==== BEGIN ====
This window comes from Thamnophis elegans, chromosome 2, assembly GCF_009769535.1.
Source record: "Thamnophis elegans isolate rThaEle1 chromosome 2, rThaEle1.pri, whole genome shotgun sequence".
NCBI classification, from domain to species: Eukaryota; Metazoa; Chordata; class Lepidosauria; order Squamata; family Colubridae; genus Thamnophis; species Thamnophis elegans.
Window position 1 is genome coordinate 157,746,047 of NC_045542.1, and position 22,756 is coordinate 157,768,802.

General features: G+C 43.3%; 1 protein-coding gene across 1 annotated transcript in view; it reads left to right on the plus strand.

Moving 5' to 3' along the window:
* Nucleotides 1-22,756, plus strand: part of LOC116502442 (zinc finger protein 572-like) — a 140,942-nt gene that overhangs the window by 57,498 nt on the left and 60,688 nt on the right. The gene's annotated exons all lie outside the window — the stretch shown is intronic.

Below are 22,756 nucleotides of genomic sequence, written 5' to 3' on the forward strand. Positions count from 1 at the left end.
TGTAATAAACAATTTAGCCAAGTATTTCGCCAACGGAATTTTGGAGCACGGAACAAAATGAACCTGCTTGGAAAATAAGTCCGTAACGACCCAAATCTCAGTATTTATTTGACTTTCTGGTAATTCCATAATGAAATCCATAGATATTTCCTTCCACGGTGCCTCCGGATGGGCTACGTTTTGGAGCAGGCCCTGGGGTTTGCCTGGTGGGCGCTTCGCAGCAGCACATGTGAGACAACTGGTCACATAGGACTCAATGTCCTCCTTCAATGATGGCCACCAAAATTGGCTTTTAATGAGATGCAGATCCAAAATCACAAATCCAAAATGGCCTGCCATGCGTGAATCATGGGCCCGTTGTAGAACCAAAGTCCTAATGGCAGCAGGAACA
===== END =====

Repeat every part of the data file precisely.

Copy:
This window comes from Thamnophis elegans, chromosome 2, assembly GCF_009769535.1.
Source record: "Thamnophis elegans isolate rThaEle1 chromosome 2, rThaEle1.pri, whole genome shotgun sequence".
NCBI classification, from domain to species: Eukaryota; Metazoa; Chordata; class Lepidosauria; order Squamata; family Colubridae; genus Thamnophis; species Thamnophis elegans.
Window position 1 is genome coordinate 157,746,047 of NC_045542.1, and position 22,756 is coordinate 157,768,802.

General features: G+C 43.3%; 1 protein-coding gene across 1 annotated transcript in view; it reads left to right on the plus strand.

Moving 5' to 3' along the window:
* Nucleotides 1-22,756, plus strand: part of LOC116502442 (zinc finger protein 572-like) — a 140,942-nt gene that overhangs the window by 57,498 nt on the left and 60,688 nt on the right. The gene's annotated exons all lie outside the window — the stretch shown is intronic.

Below are 22,756 nucleotides of genomic sequence, written 5' to 3' on the forward strand. Positions count from 1 at the left end.
TGTAATAAACAATTTAGCCAAGTATTTCGCCAACGGAATTTTGGAGCACGGAACAAAATGAACCTGCTTGGAAAATAAGTCCGTAACGACCCAAATCTCAGTATTTATTTGACTTTCTGGTAATTCCATAATGAAATCCATAGATATTTCCTTCCACGGTGCCTCCGGATGGGCTACGTTTTGGAGCAGGCCCTGGGGTTTGCCTGGTGGGCGCTTCGCAGCAGCACATGTGAGACAACTGGTCACATAGGACTCAATGTCCTCCTTCAATGATGGCCACCAAAATTGGCTTTTAATGAGATGCAGATCCAAAATCACAAATCCAAAATGGCCTGCCATGCGTGAATCATGGGCCCGTTGTAGAACCAAAGTCCTAATGGCAGCAGGAACA